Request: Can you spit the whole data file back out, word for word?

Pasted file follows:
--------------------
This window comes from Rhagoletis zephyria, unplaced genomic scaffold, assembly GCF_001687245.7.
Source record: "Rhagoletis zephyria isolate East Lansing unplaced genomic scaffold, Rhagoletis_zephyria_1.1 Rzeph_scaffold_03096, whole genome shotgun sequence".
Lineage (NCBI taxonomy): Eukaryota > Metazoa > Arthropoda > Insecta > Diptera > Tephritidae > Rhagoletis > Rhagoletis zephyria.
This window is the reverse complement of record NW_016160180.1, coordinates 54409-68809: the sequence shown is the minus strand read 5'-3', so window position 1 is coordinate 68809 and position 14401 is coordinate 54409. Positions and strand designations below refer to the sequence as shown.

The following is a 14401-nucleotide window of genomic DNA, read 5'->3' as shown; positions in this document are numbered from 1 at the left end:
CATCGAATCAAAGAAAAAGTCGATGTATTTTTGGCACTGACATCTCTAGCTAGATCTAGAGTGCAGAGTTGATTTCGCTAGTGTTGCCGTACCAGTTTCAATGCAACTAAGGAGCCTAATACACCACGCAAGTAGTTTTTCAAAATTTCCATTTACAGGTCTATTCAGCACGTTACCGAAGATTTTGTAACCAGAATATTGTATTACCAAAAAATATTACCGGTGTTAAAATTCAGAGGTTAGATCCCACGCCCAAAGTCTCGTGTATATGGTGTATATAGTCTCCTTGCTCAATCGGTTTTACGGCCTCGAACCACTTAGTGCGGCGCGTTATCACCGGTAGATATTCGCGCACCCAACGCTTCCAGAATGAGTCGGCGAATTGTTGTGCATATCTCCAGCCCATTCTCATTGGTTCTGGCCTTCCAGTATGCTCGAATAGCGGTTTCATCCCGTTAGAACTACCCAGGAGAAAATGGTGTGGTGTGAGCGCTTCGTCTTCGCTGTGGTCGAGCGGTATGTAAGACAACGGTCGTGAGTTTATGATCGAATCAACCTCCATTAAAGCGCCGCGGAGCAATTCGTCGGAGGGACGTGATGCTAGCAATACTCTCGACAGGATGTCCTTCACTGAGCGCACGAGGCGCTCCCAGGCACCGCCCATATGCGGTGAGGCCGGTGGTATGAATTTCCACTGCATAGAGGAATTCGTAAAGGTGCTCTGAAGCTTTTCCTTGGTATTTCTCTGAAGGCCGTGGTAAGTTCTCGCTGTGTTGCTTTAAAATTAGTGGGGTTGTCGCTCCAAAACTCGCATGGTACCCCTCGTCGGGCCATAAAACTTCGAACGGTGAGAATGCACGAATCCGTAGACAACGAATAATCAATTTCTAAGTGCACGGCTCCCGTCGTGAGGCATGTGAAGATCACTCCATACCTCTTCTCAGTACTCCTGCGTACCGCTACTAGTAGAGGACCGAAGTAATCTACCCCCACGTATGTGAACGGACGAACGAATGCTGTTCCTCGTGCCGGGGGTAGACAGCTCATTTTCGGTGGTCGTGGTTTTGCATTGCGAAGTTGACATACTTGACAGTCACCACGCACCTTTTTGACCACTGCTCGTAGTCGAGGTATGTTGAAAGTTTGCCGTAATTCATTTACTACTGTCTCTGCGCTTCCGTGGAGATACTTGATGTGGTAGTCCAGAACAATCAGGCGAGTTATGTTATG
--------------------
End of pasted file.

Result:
This window comes from Rhagoletis zephyria, unplaced genomic scaffold, assembly GCF_001687245.7.
Source record: "Rhagoletis zephyria isolate East Lansing unplaced genomic scaffold, Rhagoletis_zephyria_1.1 Rzeph_scaffold_03096, whole genome shotgun sequence".
Lineage (NCBI taxonomy): Eukaryota > Metazoa > Arthropoda > Insecta > Diptera > Tephritidae > Rhagoletis > Rhagoletis zephyria.
This window is the reverse complement of record NW_016160180.1, coordinates 54409-68809: the sequence shown is the minus strand read 5'-3', so window position 1 is coordinate 68809 and position 14401 is coordinate 54409. Positions and strand designations below refer to the sequence as shown.

The following is a 14401-nucleotide window of genomic DNA, read 5'->3' as shown; positions in this document are numbered from 1 at the left end:
CATCGAATCAAAGAAAAAGTCGATGTATTTTTGGCACTGACATCTCTAGCTAGATCTAGAGTGCAGAGTTGATTTCGCTAGTGTTGCCGTACCAGTTTCAATGCAACTAAGGAGCCTAATACACCACGCAAGTAGTTTTTCAAAATTTCCATTTACAGGTCTATTCAGCACGTTACCGAAGATTTTGTAACCAGAATATTGTATTACCAAAAAATATTACCGGTGTTAAAATTCAGAGGTTAGATCCCACGCCCAAAGTCTCGTGTATATGGTGTATATAGTCTCCTTGCTCAATCGGTTTTACGGCCTCGAACCACTTAGTGCGGCGCGTTATCACCGGTAGATATTCGCGCACCCAACGCTTCCAGAATGAGTCGGCGAATTGTTGTGCATATCTCCAGCCCATTCTCATTGGTTCTGGCCTTCCAGTATGCTCGAATAGCGGTTTCATCCCGTTAGAACTACCCAGGAGAAAATGGTGTGGTGTGAGCGCTTCGTCTTCGCTGTGGTCGAGCGGTATGTAAGACAACGGTCGTGAGTTTATGATCGAATCAACCTCCATTAAAGCGCCGCGGAGCAATTCGTCGGAGGGACGTGATGCTAGCAATACTCTCGACAGGATGTCCTTCACTGAGCGCACGAGGCGCTCCCAGGCACCGCCCATATGCGGTGAGGCCGGTGGTATGAATTTCCACTGCATAGAGGAATTCGTAAAGGTGCTCTGAAGCTTTTCCTTGGTATTTCTCTGAAGGCCGTGGTAAGTTCTCGCTGTGTTGCTTTAAAATTAGTGGGGTTGTCGCTCCAAAACTCGCATGGTACCCCTCGTCGGGCCATAAAACTTCGAACGGTGAGAATGCACGAATCCGTAGACAACGAATAATCAATTTCTAAGTGCACGGCTCCCGTCGTGAGGCATGTGAAGATCACTCCATACCTCTTCTCAGTACTCCTGCGTACCGCTACTAGTAGAGGACCGAAGTAATCTACCCCCACGTATGTGAACGGACGAACGAATGCTGTTCCTCGTGCCGGGGGTAGACAGCTCATTTTCGGTGGTCGTGGTTTTGCATTGCGAAGTTGACATACTTGACAGTCACCACGCACCTTTTTGACCACTGCTCGTAGTCGAGGTATGTTGAAAGTTTGCCGTAATTCATTTACTACTGTCTCTGCGCTTCCGTGGAGATACTTGATGTGGTAGTCCAGAACAATCAGGCGAGTTATGTTATG